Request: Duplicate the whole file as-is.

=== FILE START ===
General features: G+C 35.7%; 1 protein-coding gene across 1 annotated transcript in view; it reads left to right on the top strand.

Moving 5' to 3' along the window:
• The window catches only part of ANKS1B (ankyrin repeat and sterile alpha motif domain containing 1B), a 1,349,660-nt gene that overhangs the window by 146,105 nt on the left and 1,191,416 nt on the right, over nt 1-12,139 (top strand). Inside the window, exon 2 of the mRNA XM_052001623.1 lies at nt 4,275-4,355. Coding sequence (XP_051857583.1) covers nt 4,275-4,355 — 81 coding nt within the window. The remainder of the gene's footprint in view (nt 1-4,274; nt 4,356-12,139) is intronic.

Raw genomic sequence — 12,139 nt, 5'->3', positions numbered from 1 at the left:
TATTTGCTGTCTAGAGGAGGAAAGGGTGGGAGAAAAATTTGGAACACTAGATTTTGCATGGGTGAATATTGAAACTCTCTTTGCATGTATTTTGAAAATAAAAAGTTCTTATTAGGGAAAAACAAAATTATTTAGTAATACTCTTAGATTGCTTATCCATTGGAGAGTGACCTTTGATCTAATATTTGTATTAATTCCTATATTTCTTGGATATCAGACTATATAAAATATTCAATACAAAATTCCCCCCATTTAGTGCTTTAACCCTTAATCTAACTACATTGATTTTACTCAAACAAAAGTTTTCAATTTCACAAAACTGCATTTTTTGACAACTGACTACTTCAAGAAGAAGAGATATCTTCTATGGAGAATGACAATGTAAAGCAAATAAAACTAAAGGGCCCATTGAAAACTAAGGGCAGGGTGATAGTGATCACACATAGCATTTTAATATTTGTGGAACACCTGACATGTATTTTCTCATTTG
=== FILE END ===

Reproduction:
General features: G+C 35.7%; 1 protein-coding gene across 1 annotated transcript in view; it reads left to right on the top strand.

Moving 5' to 3' along the window:
• The window catches only part of ANKS1B (ankyrin repeat and sterile alpha motif domain containing 1B), a 1,349,660-nt gene that overhangs the window by 146,105 nt on the left and 1,191,416 nt on the right, over nt 1-12,139 (top strand). Inside the window, exon 2 of the mRNA XM_052001623.1 lies at nt 4,275-4,355. Coding sequence (XP_051857583.1) covers nt 4,275-4,355 — 81 coding nt within the window. The remainder of the gene's footprint in view (nt 1-4,274; nt 4,356-12,139) is intronic.

Raw genomic sequence — 12,139 nt, 5'->3', positions numbered from 1 at the left:
TATTTGCTGTCTAGAGGAGGAAAGGGTGGGAGAAAAATTTGGAACACTAGATTTTGCATGGGTGAATATTGAAACTCTCTTTGCATGTATTTTGAAAATAAAAAGTTCTTATTAGGGAAAAACAAAATTATTTAGTAATACTCTTAGATTGCTTATCCATTGGAGAGTGACCTTTGATCTAATATTTGTATTAATTCCTATATTTCTTGGATATCAGACTATATAAAATATTCAATACAAAATTCCCCCCATTTAGTGCTTTAACCCTTAATCTAACTACATTGATTTTACTCAAACAAAAGTTTTCAATTTCACAAAACTGCATTTTTTGACAACTGACTACTTCAAGAAGAAGAGATATCTTCTATGGAGAATGACAATGTAAAGCAAATAAAACTAAAGGGCCCATTGAAAACTAAGGGCAGGGTGATAGTGATCACACATAGCATTTTAATATTTGTGGAACACCTGACATGTATTTTCTCATTTG